Imperial Valley Coalition for Sustainable Healthcare Facilities

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Bankruptcy for ECRMC, Is It Time?

At a recent Imperial Valley Healthcare District board meeting, the CEO of ECRMC strongly rejected any consideration on a bankruptcy as part of the negotiation. He cited that he could not do that to the ECRMC employees or the local vender. As the readers now know, ECRMC has an approximate $200 million debt and still is average over $1 million average monthly loss. Bankruptcy is a difficult and multi-faceted decision. Bankruptcy brings images of doors/windows boarded up, staff layoffs, liquidation of property. It comes with stigma, fear, and anxiety. Consider some facts. 

Under the terms of ECRMCs bond, Chapter 9 of the Bankruptcy Code is the section of law that addresses a potential bankruptcy. Chapter 9 is for a “Municipal Bankruptcy”. This chapter provides a financially distressed municipality protection from its creditors while it negotiates a plan for reorganizing its debts. Reorganization is typically accomplished either by extending debt maturities, reducing the amount of principal or interest, or refinancing the debt. There is no provision for liquidation of the assets of the municipality and distribution of the proceeds to creditors. 

This is very similar to Chapter 11 or 13 Bankruptcy which involves a reorganization of debt and protects assets. Chapter 7 is a liquidation of assets to pay creditors. Consequently, these chapters do not apply. 

Is Chapter 9 bankruptcy an option for ECRMC? 

The first question to ask is whether ECRMC is eligible under Chapter 9. The following criteria must be met: 

  • The municipality must be insolvent, defined as generally not paying debts or unable to pay debts when due. 
  • The municipality must want to file; Chapter 9 is voluntary and cannot be forced into bankruptcy by its creditors. 
  • The municipality must have, attempted to negotiate with its creditors, reached impasse or that negotiations would be futile. 
  • The municipality must affect a plan to adjust debts. 

ECRMC may appear to be insolvent with a projected budget deficit for 2023-2024 of $9.4 million. Debts are being paid. In December the bond holder brought in a financial consultant to plan the steps for a structured bankruptcy. ECRMC then hired those two individuals to manage the hospital. The financial consultant left and UCSD’s prior management agreement was renewed. Chapter 9 bankruptcy was stated not a consideration.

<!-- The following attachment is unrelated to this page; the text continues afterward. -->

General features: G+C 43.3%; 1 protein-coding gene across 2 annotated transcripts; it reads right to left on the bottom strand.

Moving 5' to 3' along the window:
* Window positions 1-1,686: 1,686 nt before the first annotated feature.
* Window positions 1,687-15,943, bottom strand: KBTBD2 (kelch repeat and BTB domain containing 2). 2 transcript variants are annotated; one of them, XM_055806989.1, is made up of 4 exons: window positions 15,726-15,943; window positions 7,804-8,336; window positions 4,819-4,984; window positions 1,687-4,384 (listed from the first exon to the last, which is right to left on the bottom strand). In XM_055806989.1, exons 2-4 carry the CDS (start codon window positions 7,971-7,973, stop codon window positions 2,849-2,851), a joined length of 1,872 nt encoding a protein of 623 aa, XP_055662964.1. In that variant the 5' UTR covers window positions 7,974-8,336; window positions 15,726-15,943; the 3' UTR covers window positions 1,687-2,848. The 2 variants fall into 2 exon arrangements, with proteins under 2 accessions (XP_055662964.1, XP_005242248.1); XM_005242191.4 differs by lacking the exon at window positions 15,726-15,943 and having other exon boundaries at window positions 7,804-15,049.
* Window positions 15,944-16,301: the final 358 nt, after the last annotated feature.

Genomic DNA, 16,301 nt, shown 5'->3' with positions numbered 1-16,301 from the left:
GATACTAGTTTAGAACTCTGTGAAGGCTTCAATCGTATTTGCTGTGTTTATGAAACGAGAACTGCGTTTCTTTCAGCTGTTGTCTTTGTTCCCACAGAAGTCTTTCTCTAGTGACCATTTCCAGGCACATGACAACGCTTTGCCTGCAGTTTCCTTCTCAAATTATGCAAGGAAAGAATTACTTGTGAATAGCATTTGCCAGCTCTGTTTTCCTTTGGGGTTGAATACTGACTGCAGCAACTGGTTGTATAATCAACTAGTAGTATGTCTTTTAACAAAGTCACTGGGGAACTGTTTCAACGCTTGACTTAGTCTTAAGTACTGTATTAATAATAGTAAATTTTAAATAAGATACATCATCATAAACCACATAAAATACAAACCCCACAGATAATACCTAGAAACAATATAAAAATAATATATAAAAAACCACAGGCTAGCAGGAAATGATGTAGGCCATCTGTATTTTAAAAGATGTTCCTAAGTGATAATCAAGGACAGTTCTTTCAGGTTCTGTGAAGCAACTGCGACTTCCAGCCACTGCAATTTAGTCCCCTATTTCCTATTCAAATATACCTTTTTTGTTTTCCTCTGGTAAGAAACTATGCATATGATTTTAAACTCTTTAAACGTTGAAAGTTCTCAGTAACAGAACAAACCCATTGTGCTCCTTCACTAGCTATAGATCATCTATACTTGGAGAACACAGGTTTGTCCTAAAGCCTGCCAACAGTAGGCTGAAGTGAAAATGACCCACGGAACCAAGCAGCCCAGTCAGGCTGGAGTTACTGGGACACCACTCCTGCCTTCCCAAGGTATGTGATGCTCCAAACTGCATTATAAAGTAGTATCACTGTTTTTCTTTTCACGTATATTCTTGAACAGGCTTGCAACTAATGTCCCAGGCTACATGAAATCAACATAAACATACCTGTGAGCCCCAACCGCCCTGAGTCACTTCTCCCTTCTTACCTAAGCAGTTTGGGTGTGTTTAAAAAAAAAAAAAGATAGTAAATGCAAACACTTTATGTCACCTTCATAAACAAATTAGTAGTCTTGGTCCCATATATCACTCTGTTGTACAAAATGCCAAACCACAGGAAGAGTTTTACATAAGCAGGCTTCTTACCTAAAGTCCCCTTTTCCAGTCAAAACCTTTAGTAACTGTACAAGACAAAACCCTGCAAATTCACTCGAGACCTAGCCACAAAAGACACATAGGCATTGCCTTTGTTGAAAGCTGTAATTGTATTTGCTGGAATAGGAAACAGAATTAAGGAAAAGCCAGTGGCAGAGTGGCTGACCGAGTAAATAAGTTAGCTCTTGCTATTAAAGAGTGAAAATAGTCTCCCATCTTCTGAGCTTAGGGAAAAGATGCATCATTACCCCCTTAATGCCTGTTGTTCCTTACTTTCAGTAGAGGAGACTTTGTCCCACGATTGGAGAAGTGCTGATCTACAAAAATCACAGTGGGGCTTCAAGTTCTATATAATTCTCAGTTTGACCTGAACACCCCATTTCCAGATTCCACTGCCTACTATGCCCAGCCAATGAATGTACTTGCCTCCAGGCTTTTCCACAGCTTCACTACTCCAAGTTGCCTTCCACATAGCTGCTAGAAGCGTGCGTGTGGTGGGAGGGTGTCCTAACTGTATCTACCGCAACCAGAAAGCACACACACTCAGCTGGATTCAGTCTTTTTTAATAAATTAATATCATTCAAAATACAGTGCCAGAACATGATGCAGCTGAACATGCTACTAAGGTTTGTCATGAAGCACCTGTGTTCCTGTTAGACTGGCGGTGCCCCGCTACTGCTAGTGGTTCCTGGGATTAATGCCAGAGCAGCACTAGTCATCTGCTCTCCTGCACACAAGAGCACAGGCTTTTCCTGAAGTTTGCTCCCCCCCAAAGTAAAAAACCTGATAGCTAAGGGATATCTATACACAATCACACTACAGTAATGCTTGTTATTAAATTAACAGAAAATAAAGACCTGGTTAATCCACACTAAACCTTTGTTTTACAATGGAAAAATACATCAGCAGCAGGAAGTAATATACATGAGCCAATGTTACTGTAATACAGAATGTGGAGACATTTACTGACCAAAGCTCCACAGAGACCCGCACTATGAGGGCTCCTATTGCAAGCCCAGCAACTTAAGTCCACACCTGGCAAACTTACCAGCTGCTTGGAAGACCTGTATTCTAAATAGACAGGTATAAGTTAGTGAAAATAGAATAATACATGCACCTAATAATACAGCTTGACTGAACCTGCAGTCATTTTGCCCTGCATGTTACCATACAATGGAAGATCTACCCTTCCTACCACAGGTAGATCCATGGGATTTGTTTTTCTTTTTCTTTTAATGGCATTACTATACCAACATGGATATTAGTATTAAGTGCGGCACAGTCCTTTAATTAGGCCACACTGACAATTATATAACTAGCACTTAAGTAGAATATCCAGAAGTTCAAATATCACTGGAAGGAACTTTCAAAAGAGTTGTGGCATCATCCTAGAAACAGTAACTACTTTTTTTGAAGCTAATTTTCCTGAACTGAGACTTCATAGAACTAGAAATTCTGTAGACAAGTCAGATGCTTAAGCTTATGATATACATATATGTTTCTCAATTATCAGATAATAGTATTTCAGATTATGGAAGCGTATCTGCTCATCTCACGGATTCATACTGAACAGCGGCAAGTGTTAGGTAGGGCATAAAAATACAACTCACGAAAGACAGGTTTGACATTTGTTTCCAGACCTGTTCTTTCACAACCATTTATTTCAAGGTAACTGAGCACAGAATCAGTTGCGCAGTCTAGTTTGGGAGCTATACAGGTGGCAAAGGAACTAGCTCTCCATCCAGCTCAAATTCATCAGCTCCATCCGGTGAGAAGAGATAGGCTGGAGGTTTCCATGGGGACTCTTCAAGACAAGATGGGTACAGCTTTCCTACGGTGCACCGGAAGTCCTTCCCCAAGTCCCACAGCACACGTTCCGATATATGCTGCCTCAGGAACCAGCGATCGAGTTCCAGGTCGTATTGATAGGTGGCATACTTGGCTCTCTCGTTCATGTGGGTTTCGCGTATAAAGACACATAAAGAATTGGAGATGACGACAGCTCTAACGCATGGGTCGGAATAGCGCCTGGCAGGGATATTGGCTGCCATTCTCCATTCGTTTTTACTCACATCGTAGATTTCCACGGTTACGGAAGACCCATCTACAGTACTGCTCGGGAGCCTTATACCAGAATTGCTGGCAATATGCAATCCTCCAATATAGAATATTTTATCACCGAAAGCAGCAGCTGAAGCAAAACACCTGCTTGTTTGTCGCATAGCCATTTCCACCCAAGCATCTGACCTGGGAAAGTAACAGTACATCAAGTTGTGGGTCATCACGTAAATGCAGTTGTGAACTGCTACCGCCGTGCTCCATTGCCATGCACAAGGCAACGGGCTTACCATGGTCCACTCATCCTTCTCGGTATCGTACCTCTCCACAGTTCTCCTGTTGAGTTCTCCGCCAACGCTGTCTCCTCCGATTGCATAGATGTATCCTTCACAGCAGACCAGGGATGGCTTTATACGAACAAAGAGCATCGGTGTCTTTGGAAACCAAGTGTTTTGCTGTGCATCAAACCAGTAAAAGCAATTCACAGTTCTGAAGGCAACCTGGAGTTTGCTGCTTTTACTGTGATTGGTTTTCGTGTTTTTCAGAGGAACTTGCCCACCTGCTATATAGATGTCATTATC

If the Board of ECRMC did file for bankruptcy and met all the conditions, what happens to the outstanding bond debt? This gets a bit legal so here is the citation of law for you to check. 

Special revenue bonds will continue to be secured and serviced during the chapter 9 case through continuing payment of ongoing special revenues (11 U.S.C. § 928). Holders of special revenue bonds can expect to receive payment. The application of pledged special revenues to indebtedness secured by such revenues is not stayed as long as the pledge is consistent with 11 U.S.C. § 928 [§ 922(d) which ensures that a lien of special revenues is subordinate to the operating expenses of the project or system from which the revenues are derived (11 U.S.C. § 922(d)). 

In other words, business as usual will continue as the reorganization takes place to include employment for the valued medical teams. The concern for the ECRMC employees seems smoke and mirrors. For those retired employees, their pension payment continues. For those yet to retire, they are first in line for court to allocate payment, followed by the bond company, and then vendors—local and otherwise. 

So, the question remains “Should ECRMC consider bankruptcy as an option?” The pros/cons must be weighed against the survival of the hospital. These issues include the stigma, cost of filing, impaired access to capital markets, increased publicity, scrutiny, or problems with vendors, creditors, employees, and collective bargaining agreements. The unknown factor is loss of patient and family confidence in their healthcare system. Based on the patient census number that has already commenced. 

All of us living here with current or future medical care needs must consider these unpleasant consequences when the healthcare of Imperial County is on the scales. Since the decision to seek bankruptcy protection is solely in the hands of the ECRMC seven-member board, we must question their real intent in this single healthcare district action.

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